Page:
Each of the three friends has a difficult issue to defend with their business partners. For AMLO it is the electrical counter-reform. In Justin Trudeau’s case, protecting his dairy industry. With Joe Biden is his proposal to subsidize the purchase of electric vehicles made in the United States.

For Biden, this is a central proposition in his plan to put the United States at the forefront of global competition in the production of electric cars. In a two-way carom, the proposal throws a cable at America’s auto unions. The government will grant up to $ 12,500 in tax credits for anyone who buys an electric car made in the United States, produced by unionized workers. As it stands, the only car that now qualifies for the maximum allowance is the Chevrolet Bolt EV and Bolt EUV. They are left out, for example, Tesla cars, because unionized workers are not fully allowed in their factories. The Mustang Mach E is out, because it is made in Mexico.

The Mexican Ministry of Economy was the first to shout Foul, regarding the United States’ tax incentives proposal. It is against the spirit of the agreement in the T-MEC, expressed Tatiana Clouthier Carrillo. There would be no level floor. It is a case of protectionism that contradicts a free trade agreement because it discriminates against production made in a partner country. Between the lines, we can read that Clouthier is concerned that this is not an isolated action. Since the Trump administration, there have been several attempts to bring back to the United States a part of the automotive production that is now in Mexico. There were flirtations and threats, but things stayed more or less the same.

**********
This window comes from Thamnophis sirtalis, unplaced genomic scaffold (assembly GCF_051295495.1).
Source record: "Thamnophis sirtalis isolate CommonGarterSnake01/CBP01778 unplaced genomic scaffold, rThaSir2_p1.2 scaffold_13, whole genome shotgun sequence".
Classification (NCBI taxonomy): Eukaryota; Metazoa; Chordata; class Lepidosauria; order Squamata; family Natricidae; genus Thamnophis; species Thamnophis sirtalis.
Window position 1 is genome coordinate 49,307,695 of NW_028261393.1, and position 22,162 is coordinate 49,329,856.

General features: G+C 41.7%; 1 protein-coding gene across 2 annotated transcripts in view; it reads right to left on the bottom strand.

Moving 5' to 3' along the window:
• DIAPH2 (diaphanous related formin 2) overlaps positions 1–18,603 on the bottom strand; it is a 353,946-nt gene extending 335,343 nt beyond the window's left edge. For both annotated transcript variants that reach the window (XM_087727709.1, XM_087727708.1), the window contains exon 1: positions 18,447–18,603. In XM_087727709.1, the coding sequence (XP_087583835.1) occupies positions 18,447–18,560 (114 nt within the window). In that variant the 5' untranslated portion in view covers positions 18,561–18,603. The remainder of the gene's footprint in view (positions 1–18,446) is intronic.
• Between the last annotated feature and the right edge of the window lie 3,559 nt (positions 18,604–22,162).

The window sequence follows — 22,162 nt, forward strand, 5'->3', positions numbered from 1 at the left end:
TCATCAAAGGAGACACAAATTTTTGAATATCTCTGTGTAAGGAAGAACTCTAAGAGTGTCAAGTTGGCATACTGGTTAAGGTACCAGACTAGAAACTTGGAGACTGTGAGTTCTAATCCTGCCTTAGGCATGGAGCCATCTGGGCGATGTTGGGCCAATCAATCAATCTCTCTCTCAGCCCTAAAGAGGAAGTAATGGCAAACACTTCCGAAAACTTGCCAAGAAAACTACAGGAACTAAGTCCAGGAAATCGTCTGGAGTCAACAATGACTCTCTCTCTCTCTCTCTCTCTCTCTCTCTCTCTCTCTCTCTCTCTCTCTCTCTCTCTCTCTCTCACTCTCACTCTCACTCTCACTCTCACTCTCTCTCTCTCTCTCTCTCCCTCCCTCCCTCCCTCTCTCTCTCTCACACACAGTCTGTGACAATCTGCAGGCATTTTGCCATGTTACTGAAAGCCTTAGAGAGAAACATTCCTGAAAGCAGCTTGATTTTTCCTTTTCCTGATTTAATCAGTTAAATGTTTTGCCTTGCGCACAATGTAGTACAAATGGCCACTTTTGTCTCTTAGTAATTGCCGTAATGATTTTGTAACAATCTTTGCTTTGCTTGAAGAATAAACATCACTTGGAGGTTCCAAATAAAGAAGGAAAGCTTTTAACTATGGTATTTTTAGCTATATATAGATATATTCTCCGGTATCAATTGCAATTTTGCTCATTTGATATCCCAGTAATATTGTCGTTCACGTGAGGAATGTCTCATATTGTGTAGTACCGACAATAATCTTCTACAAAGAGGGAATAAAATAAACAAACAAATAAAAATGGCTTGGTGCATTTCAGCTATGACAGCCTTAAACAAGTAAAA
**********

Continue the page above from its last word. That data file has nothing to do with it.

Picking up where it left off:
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With the arrival of Biden and his team to the White House, a new style and other tactics appeared. Washington wants a very rigid new criteria to be used to account for how much of each vehicle is made in each country and in the North America region. This new criterion is rejected by Mexico and Canada because it would make their industries less competitive compared to the United States. The Mexican government will decide in December whether to take the controversy over the new US criteria to a panel.

Let’s go back to the electric car subsidy and look at Canada’s position. In a meeting with students in Washington DC, Prime Minister Trudeau said he was concerned about the negative impact this proposal could have. His Deputy Prime Minister, Christya Freeman elaborated on the issue, saying: “This incentive has the potential to become the dominant issue in our bilateral relationship.” Canada is key to the competitiveness of the North America region in the production of electric vehicles. It is a very rich source of critical minerals in EVs, for example lithium, nickel, cobalt and graphite.

The White House has dismissed criticism / complaints from its business partners. Prior to the three friends summit, spokesman Chris Meagher said “there is a long history of using tax credits to incentivize consumer choices.”

The truth is that Biden’s initiative touched a vital nerve in the body of the T-MEC, largely because the automotive industry is the best example of successful integration of production chains in North America. The parts of a car, made in Mexico, come and go more than 10 times between North American countries, in the vehicle manufacturing process.

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For Mexico, they represent more than 110,000 million dollars of annual exports, including vehicles and auto parts. In addition to around 900,000 direct jobs. Canada has been overtaken by Mexico in recent years in automotive and auto parts, but its numbers are very close to those of Mexico in production, exports and jobs. Can this degree of integration and collaboration be sustained in the age of electric vehicles?


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Editorial Director General of El Economista


Degree in Economics from the University of Guadalajara. He studied the Master of Journalism in El País, at the Autonomous University of Madrid in 1994, and a specialization in economic journalism at Columbia University in New York. He has been a reporter, business editor and editorial director of the PÚBLICO de Guadalajara newspaper, and has worked for the newspapers Siglo 21 and Milenio.

He has specialized in economic journalism and investigative journalism, and has made professional stays at Cinco Días in Madrid and San Antonio Express News, in San Antonio, Texas.


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